The BBC ran a story today that will turn many who read it toward sympathy: “Bangladesh’s Acid Attack Problem” tells a brief story about the hundreds of people in that country who have had concentrated acid thrown on their bodies. Most of those victims are women, and they are most often victims because they refuse propositions for marriage or otherwise spurn would-be lovers. While the sheer numbers recounted may be relatively low compared with other crimes, the horror of these attacks is representative of the extreme gender disparity that still goes unchecked in some developing countries.

Religious Coalition for Reproductive Choice Featured

The Rev. Carlton Veazey and the great work of the Religious Coalition for Reproductive Choice were featured recently in a major article about pro-choice people of faith in the Boston Globe. From the article:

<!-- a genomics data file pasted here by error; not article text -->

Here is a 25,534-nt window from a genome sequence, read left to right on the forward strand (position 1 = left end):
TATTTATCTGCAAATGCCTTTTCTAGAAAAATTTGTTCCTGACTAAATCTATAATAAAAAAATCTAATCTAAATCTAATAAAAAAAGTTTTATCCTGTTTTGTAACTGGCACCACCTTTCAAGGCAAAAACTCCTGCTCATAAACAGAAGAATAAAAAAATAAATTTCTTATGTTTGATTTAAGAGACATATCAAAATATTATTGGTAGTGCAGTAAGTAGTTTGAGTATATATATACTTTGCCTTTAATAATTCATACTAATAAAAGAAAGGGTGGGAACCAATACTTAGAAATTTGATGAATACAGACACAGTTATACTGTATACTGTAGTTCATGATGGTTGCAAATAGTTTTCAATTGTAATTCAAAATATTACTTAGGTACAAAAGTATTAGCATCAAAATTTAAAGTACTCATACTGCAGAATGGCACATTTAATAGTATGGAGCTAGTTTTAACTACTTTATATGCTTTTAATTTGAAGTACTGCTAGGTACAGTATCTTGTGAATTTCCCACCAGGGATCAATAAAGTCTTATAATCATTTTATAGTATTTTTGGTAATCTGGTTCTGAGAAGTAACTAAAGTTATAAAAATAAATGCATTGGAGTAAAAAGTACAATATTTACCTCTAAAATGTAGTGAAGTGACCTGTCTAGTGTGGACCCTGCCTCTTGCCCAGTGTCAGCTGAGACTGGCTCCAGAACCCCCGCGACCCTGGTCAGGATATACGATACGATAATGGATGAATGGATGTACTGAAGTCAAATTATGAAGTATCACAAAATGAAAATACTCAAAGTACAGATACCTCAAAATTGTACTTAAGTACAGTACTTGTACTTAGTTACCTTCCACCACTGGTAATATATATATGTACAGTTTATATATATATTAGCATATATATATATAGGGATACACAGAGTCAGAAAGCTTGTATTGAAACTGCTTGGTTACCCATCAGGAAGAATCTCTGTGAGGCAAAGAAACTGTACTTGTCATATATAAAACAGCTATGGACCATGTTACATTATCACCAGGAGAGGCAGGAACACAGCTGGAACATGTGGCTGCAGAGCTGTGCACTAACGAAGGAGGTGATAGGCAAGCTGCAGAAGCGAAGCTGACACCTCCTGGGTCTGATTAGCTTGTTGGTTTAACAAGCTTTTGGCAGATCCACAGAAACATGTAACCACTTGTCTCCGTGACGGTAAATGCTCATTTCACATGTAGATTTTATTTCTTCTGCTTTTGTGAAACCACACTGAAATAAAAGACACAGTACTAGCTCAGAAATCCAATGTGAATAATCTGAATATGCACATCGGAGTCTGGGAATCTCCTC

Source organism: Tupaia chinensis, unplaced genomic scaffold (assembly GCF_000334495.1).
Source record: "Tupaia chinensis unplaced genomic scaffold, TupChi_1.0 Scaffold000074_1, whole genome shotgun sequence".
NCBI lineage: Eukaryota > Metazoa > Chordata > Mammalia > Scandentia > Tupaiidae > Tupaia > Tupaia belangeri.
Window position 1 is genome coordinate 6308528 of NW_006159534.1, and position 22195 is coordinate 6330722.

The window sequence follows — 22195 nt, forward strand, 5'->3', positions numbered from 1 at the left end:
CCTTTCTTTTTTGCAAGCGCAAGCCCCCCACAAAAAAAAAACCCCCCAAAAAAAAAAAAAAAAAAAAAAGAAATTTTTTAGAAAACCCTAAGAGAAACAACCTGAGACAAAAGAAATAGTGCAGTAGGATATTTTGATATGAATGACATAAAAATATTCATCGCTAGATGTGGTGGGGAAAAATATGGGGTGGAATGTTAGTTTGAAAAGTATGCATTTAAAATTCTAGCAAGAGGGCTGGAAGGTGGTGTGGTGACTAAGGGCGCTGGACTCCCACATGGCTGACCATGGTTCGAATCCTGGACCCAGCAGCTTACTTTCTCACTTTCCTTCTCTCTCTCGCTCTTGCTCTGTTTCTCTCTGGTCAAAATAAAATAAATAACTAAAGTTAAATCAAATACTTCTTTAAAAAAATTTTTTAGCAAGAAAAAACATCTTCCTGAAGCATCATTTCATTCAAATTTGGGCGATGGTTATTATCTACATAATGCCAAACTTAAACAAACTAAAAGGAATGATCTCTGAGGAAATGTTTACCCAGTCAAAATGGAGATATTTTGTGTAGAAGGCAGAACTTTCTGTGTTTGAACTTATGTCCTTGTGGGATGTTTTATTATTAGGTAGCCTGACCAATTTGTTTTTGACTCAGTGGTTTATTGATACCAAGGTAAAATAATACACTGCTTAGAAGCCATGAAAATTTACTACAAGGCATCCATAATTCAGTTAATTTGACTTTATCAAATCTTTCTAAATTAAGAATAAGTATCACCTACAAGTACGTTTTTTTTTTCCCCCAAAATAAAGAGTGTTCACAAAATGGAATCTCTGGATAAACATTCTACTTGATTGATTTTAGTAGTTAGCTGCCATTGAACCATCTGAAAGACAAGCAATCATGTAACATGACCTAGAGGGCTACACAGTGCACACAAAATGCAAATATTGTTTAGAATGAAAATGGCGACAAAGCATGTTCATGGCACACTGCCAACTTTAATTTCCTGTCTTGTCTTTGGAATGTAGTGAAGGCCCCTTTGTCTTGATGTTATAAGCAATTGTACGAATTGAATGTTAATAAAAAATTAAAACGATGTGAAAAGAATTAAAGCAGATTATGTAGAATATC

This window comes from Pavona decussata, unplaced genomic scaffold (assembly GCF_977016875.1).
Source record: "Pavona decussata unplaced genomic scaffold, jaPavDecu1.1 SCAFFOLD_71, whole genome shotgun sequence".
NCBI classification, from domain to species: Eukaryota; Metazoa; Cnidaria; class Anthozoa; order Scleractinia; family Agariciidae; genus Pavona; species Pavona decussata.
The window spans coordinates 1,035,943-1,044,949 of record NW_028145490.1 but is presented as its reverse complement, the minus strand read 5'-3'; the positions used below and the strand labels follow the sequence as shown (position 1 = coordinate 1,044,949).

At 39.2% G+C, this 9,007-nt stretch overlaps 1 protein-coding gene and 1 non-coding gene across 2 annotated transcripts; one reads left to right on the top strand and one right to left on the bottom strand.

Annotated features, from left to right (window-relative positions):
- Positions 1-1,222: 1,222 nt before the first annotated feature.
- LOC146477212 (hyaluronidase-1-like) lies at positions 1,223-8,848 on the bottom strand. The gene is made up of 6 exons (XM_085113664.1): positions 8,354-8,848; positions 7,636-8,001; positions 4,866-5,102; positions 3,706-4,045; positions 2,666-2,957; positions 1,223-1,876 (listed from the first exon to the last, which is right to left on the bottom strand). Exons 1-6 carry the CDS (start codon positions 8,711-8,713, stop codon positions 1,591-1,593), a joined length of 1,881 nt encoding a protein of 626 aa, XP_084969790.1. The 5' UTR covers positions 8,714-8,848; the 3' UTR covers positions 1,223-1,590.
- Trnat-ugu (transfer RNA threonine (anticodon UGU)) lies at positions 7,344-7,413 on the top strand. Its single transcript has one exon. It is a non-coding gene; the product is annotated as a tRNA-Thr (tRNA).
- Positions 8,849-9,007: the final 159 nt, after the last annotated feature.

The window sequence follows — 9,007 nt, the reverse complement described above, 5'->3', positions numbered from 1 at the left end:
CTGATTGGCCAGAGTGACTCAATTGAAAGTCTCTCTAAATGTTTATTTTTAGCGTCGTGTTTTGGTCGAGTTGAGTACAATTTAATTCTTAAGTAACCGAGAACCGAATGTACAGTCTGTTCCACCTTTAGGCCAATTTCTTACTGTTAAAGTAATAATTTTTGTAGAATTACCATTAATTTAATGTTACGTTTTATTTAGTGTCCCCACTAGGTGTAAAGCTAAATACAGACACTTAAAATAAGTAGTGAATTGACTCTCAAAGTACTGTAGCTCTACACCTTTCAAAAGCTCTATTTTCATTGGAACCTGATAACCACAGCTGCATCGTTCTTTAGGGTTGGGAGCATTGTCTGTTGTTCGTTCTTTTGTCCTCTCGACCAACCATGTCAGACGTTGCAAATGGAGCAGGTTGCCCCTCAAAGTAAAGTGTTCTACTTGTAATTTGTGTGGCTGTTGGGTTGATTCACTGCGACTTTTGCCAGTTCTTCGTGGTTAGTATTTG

The religious abortion-rights ... movement works toward what it calls true "reproductive choice," envisioning a society in which education and contraception prevent unintended pregnancies, and widely available healthcare and child care foster conditions supportive of childbearing. The religious right, they charge, has largely neglected these goals in favor of pressing the fight against abortion. "If you say you don't want to see abortions, let's try to prevent them," says Veazey.

Rev. Flip Benham Is Right About Holocaust

"What is happening in Jackson today is exactly what happened in Nazi Germany!"

That is the rhetoric of Rev. Flip Benham of Operation Save America. Benham was protesting in front of Mississippi's last abortion clinic, an accounting of which, Abortion Under Siege in Mississippi, is in today's Salon from Michelle Goldberg. It is a MUST read.

"The Jews are responsible for all the wars in the world," and asked the arresting officer, "Are you a Jew?"

That is the drunken rhetoric of Mel Gibson, according to an Associated Press reporter.